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Bernstein Medical - Center for Hair Restoration

January 3rd, 2023

Patient MJE is a 40 y/o Norwood Class 3 with straight, medium weight, dark brown hair, and a donor density of 2.3 hairs/mm2. The after photo was taken three years following two Robotic-FUE sessions totaling 1,354 follicular unit grafts.

 
Question 1: The main indications of FUE are (select all that apply):

  1. The ability to wear one’s hair very short on the back and sides after the procedure.
  2. To maximize donor yield.
  3. To minimize the cosmetic visibility in the immediate post-op period.

Answer: A. The main advantage of FUE is for the patient to be able to keep his hair short on the back and sides of the scalp after the procedure as the tiny scars from FUE are less visible than a linear FUT scar when the hair is very short. The yield of FUT is generally greater than FUE (see Case 10). In the immediate post-op period, the linear FUT scar is more easily hidden by hair (combed over it) than FUE scars. In FUE, a relatively wide band of hair in the donor area is generally shaved and waiting for this hair to regrow can also delay the return to daily life.

 
Question 2: What about this patient’s hair characteristics make him a particularly good candidate for FUE (select all that apply)?

  1. Norwood Class 3.
  2. Straight hair.
  3. Hair that is more perpendicular to the scalp.
  4. Medium weight hair.
  5. Dark brown hair.
  6. Donor density 2.3 hairs/mm2.

Answer: A, B, C, D, F. FUE is particularly suited for patients with early hair loss (i.e., NW Class 3’s that have only bitemporal recession, especially in a patient who is older where the progression of their hair loss is more likely to be limited. It is easiest to perform FUE on straight hair that is perpendicular to the scalp as these hair characteristics tend to minimize transection during harvesting. Medium weight or coarse hair is generally easier to extract than fine hair. Hair color has no bearing on the success of the extraction as the hair can be easily dyed to make it more visible (either to the naked eye or the robot). Since the FUE procedure has a lower yield than FUT, it helps to have a higher density when performing FUE (2.2 hairs/mm2 is average).

 
Question 3: Which is true about the indications for FUE vs Robotic FUE in the treatment of androgenetic alopecia?

  1. Manual FUE has broader indications than Robotic FUE.
  2. Robotic FUE is more versatile than manual FUE.
  3. There are no differences between the two techniques.

Answer: A. The indications for manual FUE and Robotic FUE are almost identical. The only difference is that the robot can only harvest hair from the scalp and not the body or the beard.

 
Question 4: The main advantage of the robotic system is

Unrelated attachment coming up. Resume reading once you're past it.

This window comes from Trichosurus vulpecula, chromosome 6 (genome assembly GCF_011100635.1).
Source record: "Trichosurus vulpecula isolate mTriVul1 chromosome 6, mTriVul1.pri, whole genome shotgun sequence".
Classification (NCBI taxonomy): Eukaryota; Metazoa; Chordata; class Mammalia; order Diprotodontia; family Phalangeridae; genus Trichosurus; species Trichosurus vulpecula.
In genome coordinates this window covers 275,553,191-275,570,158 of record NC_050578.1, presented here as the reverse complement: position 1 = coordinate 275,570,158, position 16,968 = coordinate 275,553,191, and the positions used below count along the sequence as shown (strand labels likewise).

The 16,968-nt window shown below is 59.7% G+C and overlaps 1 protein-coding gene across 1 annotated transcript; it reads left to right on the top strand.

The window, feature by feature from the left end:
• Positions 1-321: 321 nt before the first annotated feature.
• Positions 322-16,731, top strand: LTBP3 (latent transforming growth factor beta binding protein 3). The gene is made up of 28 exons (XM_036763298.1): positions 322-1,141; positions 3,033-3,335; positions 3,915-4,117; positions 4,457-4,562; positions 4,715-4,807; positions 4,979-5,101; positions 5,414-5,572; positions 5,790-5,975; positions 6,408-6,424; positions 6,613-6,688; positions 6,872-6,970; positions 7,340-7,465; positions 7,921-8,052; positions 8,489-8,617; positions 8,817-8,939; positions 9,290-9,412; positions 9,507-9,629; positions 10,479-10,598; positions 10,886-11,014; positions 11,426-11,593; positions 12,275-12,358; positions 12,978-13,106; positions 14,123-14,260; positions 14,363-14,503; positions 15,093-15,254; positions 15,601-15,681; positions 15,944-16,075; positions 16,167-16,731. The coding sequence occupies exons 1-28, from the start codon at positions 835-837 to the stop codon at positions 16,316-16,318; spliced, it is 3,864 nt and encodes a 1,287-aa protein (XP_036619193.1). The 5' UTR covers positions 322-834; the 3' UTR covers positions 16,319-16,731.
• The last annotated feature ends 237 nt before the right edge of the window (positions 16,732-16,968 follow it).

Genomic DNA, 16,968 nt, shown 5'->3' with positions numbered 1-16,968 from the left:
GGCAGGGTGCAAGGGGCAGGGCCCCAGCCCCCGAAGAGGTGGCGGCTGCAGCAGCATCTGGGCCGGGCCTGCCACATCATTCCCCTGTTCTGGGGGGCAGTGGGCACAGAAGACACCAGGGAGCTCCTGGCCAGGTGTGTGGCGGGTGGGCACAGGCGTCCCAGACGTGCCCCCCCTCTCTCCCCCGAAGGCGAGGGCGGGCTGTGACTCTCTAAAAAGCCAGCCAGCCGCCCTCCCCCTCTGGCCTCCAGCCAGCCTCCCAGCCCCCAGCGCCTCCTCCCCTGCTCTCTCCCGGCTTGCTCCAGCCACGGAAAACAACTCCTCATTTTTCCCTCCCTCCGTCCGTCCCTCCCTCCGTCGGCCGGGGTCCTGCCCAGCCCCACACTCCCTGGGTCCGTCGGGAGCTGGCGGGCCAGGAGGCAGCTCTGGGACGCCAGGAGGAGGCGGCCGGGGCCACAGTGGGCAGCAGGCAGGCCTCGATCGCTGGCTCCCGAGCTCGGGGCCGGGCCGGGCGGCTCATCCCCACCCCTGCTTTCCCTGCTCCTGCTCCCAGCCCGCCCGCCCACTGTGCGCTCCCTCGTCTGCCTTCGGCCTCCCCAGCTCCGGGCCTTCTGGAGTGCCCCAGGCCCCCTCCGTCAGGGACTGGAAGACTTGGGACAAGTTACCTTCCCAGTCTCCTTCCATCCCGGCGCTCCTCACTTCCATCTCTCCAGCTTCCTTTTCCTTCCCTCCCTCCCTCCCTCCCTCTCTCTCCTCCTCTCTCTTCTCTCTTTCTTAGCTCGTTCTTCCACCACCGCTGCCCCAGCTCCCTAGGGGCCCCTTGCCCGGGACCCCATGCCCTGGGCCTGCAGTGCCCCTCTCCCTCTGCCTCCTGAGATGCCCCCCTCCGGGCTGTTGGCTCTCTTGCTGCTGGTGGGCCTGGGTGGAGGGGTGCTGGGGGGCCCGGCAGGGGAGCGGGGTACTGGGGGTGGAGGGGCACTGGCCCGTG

1. Consistent high-quality extraction.
  2. The highest graft-yield.
  3. Fastest harvesting time.
  4. All the above.

Answer: A. The robot is far more consistent than hand-held devices. That said, with excellent manual technique that remains consistent over the course of the entire procedure, the results of the two techniques will be similar.

 
Question 5: At the start of 2022 there were several robotic systems available to the physician. These include the:

  1. Neograft System.
  2. ARTAS System.
  3. Trivellini System.
  4. All the above.
  5. A and B only.

Answer: B. Although other devices may be falsely marketed as robotic (or automatic) there is only one robotic system available today. It is the ARTAS system manufactured by Venus Concepts.

 
Question 6: The main excision mechanism of the robotic system is

  1. An extremely sharp punch with 2 to 4 spikes on it.
  2. A dull, quickly rotating punch.
  3. A punch with a slightly splayed distal end.
  4. All the above.
  5. A and B only.
  6. B and C only.

Answer: E. The robot uses a sharp pronged-punch to cut through the first 1-mm of skin and then a dull rotating punch to go deeper into the tissue. The purpose is to first score and stabilize the skin with the sharp punch and to then bluntly dissect the remainder of the follicular unit to avoid damage. This system is unique to the ARTAS robot. A punch with a slightly spayed end is used in some of the newer manual devices.

 
Question 7: The robotic system is commonly used for:

  1. Harvesting (extracting) grafts.
  2. Creating recipient sites.
  3. Placing (inserting) grafts.
  4. All the above.

Answer: A. The robotic system is excellent for harvesting grafts, but inferior to manual recipient site creation and graft placement. The robot is used for all three phases of the procedure in less than 10% of practices.

 
Question 8: A characteristic of the robotic system is that:

  1. It always requires a tension frame to stretch the skin.
  2. It can harvest grafts without stretching the skin.
  3. Either A or B.

Answer: A. The tensioner is an integral part of the robotic system. The tensioner contains fiducials that guide the robotic arm towards its target and the tension on the skin minimizes transection.

 
Question 9: Which best describes the robotic system?

  1. Its results are relatively independent of the user.
  2. It is a relatively complicated system that requires monitoring and adjustment.
  3. It has been continually modified since its introduction in 2011.
  4. A and C above.
  5. B and C above.

Answer: E. Although robotic, the ARTAS system must be programmed for each patient and then adjusted in real-time as the harvesting begins. As harvesting progresses, fewer adjustments need to be made, but continuous monitoring is essential.

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Updated 2023-01-03



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